Physicists have developed a dynamical model of animal behavior that may explain some mysteries surrounding associative learning going back to Pavlov’s dogs. The Proceedings of the National Academy of Sciences (PNAS) published the findings, based on experiments on a common laboratory organism, the roundworm C. elegans.
“We showed how learned associations are not mediated by just the strength of an association, but by multiple, nearly independent pathways — at least in the worms,” says Ilya Nemenman, an Emory professor of physics and biology whose lab led the theoretical analyses for the paper. “We expect that similar results will hold for larger animals as well, including maybe in humans.”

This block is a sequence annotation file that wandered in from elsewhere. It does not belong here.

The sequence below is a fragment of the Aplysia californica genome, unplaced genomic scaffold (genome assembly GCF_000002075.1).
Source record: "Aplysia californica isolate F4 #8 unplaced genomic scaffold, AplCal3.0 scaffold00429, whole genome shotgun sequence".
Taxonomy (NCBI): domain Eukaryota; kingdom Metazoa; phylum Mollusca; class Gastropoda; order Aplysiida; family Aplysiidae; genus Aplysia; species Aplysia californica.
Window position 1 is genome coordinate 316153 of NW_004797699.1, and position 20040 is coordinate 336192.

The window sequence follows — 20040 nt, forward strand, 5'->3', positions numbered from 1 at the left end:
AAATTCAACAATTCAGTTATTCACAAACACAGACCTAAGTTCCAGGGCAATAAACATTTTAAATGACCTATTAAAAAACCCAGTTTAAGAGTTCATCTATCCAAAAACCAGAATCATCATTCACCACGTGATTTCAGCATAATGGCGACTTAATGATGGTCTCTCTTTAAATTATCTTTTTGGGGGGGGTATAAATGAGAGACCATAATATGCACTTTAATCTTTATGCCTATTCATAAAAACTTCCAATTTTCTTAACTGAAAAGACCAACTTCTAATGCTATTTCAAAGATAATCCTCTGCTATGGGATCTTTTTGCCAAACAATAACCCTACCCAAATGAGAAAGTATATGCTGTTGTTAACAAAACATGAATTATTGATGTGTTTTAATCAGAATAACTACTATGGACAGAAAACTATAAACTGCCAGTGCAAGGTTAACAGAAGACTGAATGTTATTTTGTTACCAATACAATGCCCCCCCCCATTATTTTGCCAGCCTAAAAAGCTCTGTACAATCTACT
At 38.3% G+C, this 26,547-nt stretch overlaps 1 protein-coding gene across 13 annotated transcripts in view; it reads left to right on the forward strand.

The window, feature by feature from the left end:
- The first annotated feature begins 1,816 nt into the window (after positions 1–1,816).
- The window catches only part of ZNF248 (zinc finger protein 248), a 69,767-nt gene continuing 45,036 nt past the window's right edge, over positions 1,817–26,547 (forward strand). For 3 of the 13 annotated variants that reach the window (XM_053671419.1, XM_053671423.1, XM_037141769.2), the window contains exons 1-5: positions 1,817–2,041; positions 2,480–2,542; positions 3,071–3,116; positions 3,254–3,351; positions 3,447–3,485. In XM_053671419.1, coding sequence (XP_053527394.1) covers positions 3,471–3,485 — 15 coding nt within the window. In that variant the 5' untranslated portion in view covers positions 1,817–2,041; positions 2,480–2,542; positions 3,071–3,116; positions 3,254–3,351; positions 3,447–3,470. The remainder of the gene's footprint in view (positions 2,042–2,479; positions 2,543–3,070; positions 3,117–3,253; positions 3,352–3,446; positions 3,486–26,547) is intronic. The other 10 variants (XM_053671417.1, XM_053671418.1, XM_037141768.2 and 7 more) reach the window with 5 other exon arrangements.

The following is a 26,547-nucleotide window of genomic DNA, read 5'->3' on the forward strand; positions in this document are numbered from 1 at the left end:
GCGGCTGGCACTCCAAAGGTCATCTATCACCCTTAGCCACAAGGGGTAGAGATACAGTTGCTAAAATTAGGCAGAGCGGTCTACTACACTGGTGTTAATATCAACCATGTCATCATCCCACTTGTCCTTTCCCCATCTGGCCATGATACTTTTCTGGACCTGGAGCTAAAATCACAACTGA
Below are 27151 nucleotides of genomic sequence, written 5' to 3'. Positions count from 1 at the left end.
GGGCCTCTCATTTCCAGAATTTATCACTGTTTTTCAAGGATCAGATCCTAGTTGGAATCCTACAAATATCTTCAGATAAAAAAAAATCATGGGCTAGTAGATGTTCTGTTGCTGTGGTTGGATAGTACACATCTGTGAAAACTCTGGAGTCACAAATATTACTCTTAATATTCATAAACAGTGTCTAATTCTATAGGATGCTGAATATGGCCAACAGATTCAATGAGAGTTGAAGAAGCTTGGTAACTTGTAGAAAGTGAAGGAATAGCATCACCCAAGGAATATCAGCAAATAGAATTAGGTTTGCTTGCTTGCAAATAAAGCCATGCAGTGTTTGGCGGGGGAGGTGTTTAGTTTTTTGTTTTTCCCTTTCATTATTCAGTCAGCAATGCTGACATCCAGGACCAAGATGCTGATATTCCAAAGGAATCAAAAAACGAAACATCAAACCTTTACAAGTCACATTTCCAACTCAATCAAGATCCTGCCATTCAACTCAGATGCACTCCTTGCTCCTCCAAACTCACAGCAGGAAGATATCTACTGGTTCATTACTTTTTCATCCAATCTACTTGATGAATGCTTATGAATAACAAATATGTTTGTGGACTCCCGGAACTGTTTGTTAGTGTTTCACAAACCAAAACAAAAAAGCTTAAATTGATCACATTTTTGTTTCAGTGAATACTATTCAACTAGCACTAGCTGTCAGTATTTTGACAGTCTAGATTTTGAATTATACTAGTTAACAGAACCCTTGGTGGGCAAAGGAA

“Our model is dynamical and multi-dimensional,” adds William Ryu, an associate professor of physics at the Donnelly Centre at the University of Toronto, whose lab led the experimental work. “It explains why this example of associative learning is not as simple as forming a single positive memory. Instead, it’s a continuous interplay between positive and negative associations that are happening at the same time.”
First author of the paper is Ahmed Roman, who worked on the project as an Emory graduate student and is now a postdoctoral fellow at the Broad Institute. Konstaintine Palanski, a former graduate student at the University of Toronto, is also an author.
Read more in the Emory News story!